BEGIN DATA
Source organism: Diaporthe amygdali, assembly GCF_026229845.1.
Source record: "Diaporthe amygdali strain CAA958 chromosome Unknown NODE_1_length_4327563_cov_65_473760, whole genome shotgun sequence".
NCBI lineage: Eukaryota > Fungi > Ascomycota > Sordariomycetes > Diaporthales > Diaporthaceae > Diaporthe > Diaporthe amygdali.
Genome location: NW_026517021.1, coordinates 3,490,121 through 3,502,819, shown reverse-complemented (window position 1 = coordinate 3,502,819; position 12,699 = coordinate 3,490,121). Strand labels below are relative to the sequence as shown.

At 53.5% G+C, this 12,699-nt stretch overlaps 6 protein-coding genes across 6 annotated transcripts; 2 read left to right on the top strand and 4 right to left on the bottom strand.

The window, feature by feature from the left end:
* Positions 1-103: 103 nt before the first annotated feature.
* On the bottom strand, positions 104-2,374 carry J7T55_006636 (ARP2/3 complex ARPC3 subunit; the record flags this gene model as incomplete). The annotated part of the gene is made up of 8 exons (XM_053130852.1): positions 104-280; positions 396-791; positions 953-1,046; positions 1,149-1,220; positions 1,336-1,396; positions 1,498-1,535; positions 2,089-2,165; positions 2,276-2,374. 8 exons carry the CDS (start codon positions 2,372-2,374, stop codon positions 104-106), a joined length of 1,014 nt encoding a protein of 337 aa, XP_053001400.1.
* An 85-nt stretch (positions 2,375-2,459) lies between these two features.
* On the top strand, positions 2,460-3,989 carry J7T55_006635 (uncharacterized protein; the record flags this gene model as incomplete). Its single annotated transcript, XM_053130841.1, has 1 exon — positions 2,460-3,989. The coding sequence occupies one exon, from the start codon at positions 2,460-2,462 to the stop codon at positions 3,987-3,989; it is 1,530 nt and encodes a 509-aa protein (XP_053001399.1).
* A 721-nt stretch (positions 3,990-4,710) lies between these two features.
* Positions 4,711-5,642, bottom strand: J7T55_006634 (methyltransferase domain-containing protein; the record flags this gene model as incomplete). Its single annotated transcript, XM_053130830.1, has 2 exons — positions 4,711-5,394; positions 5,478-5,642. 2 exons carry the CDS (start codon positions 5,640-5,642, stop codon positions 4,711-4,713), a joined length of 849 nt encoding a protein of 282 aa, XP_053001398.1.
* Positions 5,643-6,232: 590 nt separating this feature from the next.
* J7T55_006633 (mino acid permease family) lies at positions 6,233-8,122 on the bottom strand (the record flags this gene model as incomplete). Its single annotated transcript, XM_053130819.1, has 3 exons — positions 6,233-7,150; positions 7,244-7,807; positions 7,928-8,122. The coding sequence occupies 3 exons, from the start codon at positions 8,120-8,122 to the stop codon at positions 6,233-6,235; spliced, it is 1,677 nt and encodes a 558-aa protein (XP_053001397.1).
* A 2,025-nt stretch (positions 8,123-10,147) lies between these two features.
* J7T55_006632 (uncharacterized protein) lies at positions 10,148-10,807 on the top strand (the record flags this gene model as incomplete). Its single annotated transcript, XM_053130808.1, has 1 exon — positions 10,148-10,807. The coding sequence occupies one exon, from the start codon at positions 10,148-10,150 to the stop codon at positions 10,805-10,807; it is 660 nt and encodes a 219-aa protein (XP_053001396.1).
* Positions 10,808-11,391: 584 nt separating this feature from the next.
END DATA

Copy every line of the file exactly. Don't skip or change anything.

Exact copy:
Source organism: Diaporthe amygdali, assembly GCF_026229845.1.
Source record: "Diaporthe amygdali strain CAA958 chromosome Unknown NODE_1_length_4327563_cov_65_473760, whole genome shotgun sequence".
NCBI lineage: Eukaryota > Fungi > Ascomycota > Sordariomycetes > Diaporthales > Diaporthaceae > Diaporthe > Diaporthe amygdali.
Genome location: NW_026517021.1, coordinates 3,490,121 through 3,502,819, shown reverse-complemented (window position 1 = coordinate 3,502,819; position 12,699 = coordinate 3,490,121). Strand labels below are relative to the sequence as shown.

At 53.5% G+C, this 12,699-nt stretch overlaps 6 protein-coding genes across 6 annotated transcripts; 2 read left to right on the top strand and 4 right to left on the bottom strand.

The window, feature by feature from the left end:
* Positions 1-103: 103 nt before the first annotated feature.
* On the bottom strand, positions 104-2,374 carry J7T55_006636 (ARP2/3 complex ARPC3 subunit; the record flags this gene model as incomplete). The annotated part of the gene is made up of 8 exons (XM_053130852.1): positions 104-280; positions 396-791; positions 953-1,046; positions 1,149-1,220; positions 1,336-1,396; positions 1,498-1,535; positions 2,089-2,165; positions 2,276-2,374. 8 exons carry the CDS (start codon positions 2,372-2,374, stop codon positions 104-106), a joined length of 1,014 nt encoding a protein of 337 aa, XP_053001400.1.
* An 85-nt stretch (positions 2,375-2,459) lies between these two features.
* On the top strand, positions 2,460-3,989 carry J7T55_006635 (uncharacterized protein; the record flags this gene model as incomplete). Its single annotated transcript, XM_053130841.1, has 1 exon — positions 2,460-3,989. The coding sequence occupies one exon, from the start codon at positions 2,460-2,462 to the stop codon at positions 3,987-3,989; it is 1,530 nt and encodes a 509-aa protein (XP_053001399.1).
* A 721-nt stretch (positions 3,990-4,710) lies between these two features.
* Positions 4,711-5,642, bottom strand: J7T55_006634 (methyltransferase domain-containing protein; the record flags this gene model as incomplete). Its single annotated transcript, XM_053130830.1, has 2 exons — positions 4,711-5,394; positions 5,478-5,642. 2 exons carry the CDS (start codon positions 5,640-5,642, stop codon positions 4,711-4,713), a joined length of 849 nt encoding a protein of 282 aa, XP_053001398.1.
* Positions 5,643-6,232: 590 nt separating this feature from the next.
* J7T55_006633 (mino acid permease family) lies at positions 6,233-8,122 on the bottom strand (the record flags this gene model as incomplete). Its single annotated transcript, XM_053130819.1, has 3 exons — positions 6,233-7,150; positions 7,244-7,807; positions 7,928-8,122. The coding sequence occupies 3 exons, from the start codon at positions 8,120-8,122 to the stop codon at positions 6,233-6,235; spliced, it is 1,677 nt and encodes a 558-aa protein (XP_053001397.1).
* A 2,025-nt stretch (positions 8,123-10,147) lies between these two features.
* J7T55_006632 (uncharacterized protein) lies at positions 10,148-10,807 on the top strand (the record flags this gene model as incomplete). Its single annotated transcript, XM_053130808.1, has 1 exon — positions 10,148-10,807. The coding sequence occupies one exon, from the start codon at positions 10,148-10,150 to the stop codon at positions 10,805-10,807; it is 660 nt and encodes a 219-aa protein (XP_053001396.1).
* Positions 10,808-11,391: 584 nt separating this feature from the next.